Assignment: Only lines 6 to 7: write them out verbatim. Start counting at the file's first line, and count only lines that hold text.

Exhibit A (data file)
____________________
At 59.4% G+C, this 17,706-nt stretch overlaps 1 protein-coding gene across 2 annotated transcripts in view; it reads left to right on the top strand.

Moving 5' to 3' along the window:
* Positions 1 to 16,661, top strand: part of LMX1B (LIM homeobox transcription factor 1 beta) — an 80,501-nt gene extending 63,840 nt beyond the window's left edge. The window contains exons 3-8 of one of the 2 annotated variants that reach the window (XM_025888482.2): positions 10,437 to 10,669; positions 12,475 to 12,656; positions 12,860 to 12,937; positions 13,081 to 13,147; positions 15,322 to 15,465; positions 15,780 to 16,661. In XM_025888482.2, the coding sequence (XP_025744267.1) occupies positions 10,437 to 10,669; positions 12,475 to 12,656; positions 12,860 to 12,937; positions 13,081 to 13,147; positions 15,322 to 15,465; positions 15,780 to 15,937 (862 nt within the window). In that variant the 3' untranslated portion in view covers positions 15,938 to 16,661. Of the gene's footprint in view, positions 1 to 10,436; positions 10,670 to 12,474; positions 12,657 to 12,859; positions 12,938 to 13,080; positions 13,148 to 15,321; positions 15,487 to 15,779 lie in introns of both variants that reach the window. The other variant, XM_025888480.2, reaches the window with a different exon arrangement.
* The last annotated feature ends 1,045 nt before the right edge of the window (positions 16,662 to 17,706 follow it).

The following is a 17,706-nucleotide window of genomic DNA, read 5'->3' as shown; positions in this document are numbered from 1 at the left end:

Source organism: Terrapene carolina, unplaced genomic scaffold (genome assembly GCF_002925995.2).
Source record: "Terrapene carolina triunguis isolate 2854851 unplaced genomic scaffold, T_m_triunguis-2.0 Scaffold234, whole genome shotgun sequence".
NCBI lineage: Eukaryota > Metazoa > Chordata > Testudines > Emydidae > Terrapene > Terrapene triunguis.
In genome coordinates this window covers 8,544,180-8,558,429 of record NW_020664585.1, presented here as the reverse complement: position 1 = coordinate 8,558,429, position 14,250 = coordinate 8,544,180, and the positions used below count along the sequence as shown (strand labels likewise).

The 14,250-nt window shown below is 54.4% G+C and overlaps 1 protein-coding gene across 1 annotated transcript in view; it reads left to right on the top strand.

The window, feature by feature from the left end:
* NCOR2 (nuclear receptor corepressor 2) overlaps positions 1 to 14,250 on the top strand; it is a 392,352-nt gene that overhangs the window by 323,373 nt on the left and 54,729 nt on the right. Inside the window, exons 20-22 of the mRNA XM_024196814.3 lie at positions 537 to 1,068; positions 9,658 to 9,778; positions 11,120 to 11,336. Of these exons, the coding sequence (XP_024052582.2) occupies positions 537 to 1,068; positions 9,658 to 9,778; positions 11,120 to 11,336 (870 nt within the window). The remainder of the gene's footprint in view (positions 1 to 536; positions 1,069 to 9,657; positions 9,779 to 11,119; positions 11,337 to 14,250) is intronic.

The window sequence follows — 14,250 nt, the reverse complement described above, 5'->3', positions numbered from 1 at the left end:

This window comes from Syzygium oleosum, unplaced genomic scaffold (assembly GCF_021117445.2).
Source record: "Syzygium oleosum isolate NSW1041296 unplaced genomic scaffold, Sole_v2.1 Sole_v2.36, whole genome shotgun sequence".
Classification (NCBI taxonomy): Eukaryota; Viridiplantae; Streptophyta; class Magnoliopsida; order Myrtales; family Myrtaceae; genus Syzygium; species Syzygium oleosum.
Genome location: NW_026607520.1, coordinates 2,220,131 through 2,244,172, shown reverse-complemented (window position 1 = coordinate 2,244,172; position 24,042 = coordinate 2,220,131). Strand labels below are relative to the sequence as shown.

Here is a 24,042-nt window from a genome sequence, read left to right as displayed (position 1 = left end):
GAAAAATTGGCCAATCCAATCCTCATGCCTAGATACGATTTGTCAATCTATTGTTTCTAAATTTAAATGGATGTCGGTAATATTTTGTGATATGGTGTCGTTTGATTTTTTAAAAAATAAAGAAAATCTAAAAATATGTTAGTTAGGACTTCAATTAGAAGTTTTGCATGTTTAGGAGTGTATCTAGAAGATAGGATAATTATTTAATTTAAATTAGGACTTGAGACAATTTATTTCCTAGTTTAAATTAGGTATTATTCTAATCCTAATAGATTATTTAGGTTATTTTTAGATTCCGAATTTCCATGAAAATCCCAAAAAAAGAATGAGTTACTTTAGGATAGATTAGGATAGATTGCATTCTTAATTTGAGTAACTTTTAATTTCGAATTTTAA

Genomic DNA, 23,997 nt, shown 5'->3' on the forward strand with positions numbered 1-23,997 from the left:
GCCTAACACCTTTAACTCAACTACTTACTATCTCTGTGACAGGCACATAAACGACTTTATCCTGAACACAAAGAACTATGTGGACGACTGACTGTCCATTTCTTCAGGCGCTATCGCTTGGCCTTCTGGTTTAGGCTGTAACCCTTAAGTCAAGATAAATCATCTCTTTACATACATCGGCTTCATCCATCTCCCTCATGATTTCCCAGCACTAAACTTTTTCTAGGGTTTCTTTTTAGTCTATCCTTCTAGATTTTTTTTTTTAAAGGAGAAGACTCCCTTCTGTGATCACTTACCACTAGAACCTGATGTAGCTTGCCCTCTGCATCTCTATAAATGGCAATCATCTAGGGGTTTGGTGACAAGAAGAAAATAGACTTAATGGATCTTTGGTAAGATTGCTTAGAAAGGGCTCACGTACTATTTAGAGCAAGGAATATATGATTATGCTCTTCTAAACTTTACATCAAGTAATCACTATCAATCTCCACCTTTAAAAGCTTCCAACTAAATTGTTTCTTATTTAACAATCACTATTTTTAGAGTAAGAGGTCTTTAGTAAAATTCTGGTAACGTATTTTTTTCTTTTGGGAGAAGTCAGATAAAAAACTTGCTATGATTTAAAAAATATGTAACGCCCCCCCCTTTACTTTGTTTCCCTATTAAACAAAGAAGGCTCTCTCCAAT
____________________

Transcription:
Source organism: Terrapene carolina, unplaced genomic scaffold (genome assembly GCF_002925995.2).
Source record: "Terrapene carolina triunguis isolate 2854851 unplaced genomic scaffold, T_m_triunguis-2.0 Scaffold234, whole genome shotgun sequence".